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Kota Doria Silk: Powering ahead for a contemporary aesthetic -

Kota Doria Silk: Powering ahead for a contemporary aesthetic


Anjali Agrawal, founder of Kota Doria Silk, on why she doesn’t shy away from the power loom variant of Kota fabric

The lightweight, airy Kota sari is a summer favourite. Traditionally, the Kota doria fabric is handwoven on pit looms using cotton and silk yarns to result in a unique chequered pattern. Textile history has it that the weave originated in Mysuru and was patronised by Maharao Singh Kishore, the ruler of Kota in Rajasthan. Pockets of weavers in Karnataka and Kaithoon, situated near Kota, in Rajasthan, adhere to the handloom method. However, most Kota doria saris and yardages now sold in the retail market are products of the power loom.

Gurugram-based Anjali Agrawal, a techie-turned-entrepreneur, who founded the label Kota Doria Silk ( in 2014 with a capital of ₹25,000 and has seen it grow to an annual turnover of ₹4 crore, says it was inevitable to use the power loom to make Kota doria affordable to middle-class buyers.


“There are very few handloom Kota weavers today and they are known for their expertise in weaving silk saris using silver and gold threads for zari. When I launched the business, I wanted the fabric to be affordable for day-to-day use for working women who prefer salwar suits to saris,” she says.

The label manufactures and sells cotton and silk Kota doria saris and suit fabrics that incorporate techniques of ajrakh, hand embroidery, Bagru and bagh prints, bandhej and lehriya tie and dye, and gota patti, among others. Contemporary digital prints on pastel-coloured fabrics also form a chunk of the collection.


Anjali is aware that puritans will not agree with the power loom approach, but points out the innovation she has spearheaded, to give the fabric a contemporary design aesthetic: “Buyers want variety and appreciate it when they see embroidery, Madhubani or Warli-inspired motifs, bagh or Bagru prints. Fabrics developed on power looms and screen printed involve fewer man hours and hence, are more affordable,” she reasons. To draw a comparison, she says a hand-painted Madhubani dupatta would approximately cost ₹3,000 while she can sell the same at ₹500 to ₹600 if the design was screenprinted.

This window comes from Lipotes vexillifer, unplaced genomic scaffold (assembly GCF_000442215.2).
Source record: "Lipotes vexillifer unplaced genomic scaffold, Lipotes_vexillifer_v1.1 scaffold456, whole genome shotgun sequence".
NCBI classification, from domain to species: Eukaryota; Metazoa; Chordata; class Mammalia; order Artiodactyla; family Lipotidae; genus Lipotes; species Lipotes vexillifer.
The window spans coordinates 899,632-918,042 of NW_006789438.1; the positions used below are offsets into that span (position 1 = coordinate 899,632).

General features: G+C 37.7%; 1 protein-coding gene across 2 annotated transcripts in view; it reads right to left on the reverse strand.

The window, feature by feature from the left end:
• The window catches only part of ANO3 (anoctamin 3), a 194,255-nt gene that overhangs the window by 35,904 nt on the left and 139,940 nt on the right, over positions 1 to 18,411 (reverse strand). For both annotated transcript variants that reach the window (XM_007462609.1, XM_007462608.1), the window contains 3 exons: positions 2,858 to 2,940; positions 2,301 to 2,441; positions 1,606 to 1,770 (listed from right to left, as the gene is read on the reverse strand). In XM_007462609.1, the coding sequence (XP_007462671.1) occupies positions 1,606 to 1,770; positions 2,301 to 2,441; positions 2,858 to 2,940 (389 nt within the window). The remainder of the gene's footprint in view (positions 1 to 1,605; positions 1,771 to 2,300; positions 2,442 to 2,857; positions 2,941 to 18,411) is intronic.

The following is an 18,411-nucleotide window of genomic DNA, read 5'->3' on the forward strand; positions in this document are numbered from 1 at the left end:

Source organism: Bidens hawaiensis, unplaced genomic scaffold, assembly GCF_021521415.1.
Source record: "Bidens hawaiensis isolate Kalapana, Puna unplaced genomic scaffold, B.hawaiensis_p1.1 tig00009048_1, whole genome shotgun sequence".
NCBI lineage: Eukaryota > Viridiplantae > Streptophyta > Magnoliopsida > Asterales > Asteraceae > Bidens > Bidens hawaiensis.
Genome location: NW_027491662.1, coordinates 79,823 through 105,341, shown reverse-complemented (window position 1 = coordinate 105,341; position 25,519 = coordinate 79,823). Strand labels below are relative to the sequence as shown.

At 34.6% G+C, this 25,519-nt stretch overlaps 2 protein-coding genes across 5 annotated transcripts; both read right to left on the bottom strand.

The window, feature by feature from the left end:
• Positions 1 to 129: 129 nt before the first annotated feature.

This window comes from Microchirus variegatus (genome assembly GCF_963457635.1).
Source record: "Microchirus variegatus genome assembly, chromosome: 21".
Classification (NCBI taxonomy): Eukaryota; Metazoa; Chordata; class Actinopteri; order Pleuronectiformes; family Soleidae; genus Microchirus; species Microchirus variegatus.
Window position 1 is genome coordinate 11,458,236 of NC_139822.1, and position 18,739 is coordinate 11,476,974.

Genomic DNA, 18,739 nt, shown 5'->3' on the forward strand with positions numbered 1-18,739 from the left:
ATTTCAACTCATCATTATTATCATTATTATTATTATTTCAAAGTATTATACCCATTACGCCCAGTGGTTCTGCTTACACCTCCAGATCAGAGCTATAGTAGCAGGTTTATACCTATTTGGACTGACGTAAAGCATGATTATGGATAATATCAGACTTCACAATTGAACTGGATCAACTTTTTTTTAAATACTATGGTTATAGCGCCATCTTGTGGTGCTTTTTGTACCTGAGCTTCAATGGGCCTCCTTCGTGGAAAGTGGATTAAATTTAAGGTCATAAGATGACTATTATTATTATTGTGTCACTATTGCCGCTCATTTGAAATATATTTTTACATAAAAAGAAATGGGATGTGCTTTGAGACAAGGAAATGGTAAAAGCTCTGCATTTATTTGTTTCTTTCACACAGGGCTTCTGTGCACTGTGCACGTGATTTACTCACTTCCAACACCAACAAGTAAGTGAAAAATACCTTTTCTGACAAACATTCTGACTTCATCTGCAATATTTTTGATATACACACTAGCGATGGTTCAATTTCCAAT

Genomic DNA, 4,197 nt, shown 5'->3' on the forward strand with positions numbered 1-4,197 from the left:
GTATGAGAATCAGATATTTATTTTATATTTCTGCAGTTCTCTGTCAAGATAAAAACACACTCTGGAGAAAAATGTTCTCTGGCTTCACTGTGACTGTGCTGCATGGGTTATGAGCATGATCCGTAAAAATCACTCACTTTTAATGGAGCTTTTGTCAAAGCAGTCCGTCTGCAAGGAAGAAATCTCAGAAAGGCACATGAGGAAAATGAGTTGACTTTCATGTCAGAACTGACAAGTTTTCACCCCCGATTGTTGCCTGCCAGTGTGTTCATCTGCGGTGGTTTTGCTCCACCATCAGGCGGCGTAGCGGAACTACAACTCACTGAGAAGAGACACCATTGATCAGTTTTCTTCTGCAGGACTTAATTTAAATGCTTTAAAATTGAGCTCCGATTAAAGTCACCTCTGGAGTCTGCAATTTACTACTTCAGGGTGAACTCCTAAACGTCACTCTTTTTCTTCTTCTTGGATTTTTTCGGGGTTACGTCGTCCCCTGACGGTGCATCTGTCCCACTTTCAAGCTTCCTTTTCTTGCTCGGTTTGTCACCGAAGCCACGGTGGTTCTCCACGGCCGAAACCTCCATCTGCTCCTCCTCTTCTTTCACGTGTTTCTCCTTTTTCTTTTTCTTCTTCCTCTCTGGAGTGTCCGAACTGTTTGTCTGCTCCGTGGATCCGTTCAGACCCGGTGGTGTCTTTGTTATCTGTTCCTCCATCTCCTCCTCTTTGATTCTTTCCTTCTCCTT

Having grown up in Kota she would wear salwar suits in Kota fabric: “Each time I went home on vacation, I would bring Kota fabric for my friends and colleagues. There were so many requests since the fabric was not widely available a few years ago. But how much can I bring back in my suitcases?” she recalls.

She started a Facebook page in 2014 and within days, had enquiries and orders. In 2015, Kota Doria Silk website was launched and it now attracts 20 to 25 orders per day. “Before the launch, I met weavers in Kaithoon and other areas. I realised that we needed to innovate. We worked towards strengthening the fabric by changing the cotton-silk yarn ratio so that the fabric is compliant to the different techniques of printing and dyeing. Ajrakh on delicate Kota fabric is not easy. It involved more than a year of trials,” she says.


Anjali works with nearly 75 craftspeople, of which 50% are women, and engages with 25 looms: “The craftspeople are from different regions, specialising in various print, paint and embroidery techniques.”

Plans are also afoot to launch stores in Chennai and Trivandrum. “We are foraying into menswear and working towards increasing the supply of home furnishings, since we get orders from Dubai and European markets,” says Anjali, adding that she wants to introduce a section for handloom lovers later this year.

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